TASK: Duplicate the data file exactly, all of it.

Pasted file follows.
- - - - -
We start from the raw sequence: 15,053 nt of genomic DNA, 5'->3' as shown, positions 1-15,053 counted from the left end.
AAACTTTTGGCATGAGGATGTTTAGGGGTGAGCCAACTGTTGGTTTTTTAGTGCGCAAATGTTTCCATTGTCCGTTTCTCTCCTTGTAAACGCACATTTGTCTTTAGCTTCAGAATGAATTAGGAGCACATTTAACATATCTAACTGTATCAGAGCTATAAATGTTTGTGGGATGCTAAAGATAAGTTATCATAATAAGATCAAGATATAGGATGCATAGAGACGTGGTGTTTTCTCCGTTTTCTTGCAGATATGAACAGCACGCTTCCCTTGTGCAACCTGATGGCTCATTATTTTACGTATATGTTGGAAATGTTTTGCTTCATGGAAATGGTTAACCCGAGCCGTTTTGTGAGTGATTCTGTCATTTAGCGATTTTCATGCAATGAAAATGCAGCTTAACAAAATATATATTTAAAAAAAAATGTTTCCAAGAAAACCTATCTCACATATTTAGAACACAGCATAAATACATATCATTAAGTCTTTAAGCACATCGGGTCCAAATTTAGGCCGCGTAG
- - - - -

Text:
We start from the raw sequence: 15,053 nt of genomic DNA, 5'->3' as shown, positions 1-15,053 counted from the left end.
AAACTTTTGGCATGAGGATGTTTAGGGGTGAGCCAACTGTTGGTTTTTTAGTGCGCAAATGTTTCCATTGTCCGTTTCTCTCCTTGTAAACGCACATTTGTCTTTAGCTTCAGAATGAATTAGGAGCACATTTAACATATCTAACTGTATCAGAGCTATAAATGTTTGTGGGATGCTAAAGATAAGTTATCATAATAAGATCAAGATATAGGATGCATAGAGACGTGGTGTTTTCTCCGTTTTCTTGCAGATATGAACAGCACGCTTCCCTTGTGCAACCTGATGGCTCATTATTTTACGTATATGTTGGAAATGTTTTGCTTCATGGAAATGGTTAACCCGAGCCGTTTTGTGAGTGATTCTGTCATTTAGCGATTTTCATGCAATGAAAATGCAGCTTAACAAAATATATATTTAAAAAAAAATGTTTCCAAGAAAACCTATCTCACATATTTAGAACACAGCATAAATACATATCATTAAGTCTTTAAGCACATCGGGTCCAAATTTAGGCCGCGTAG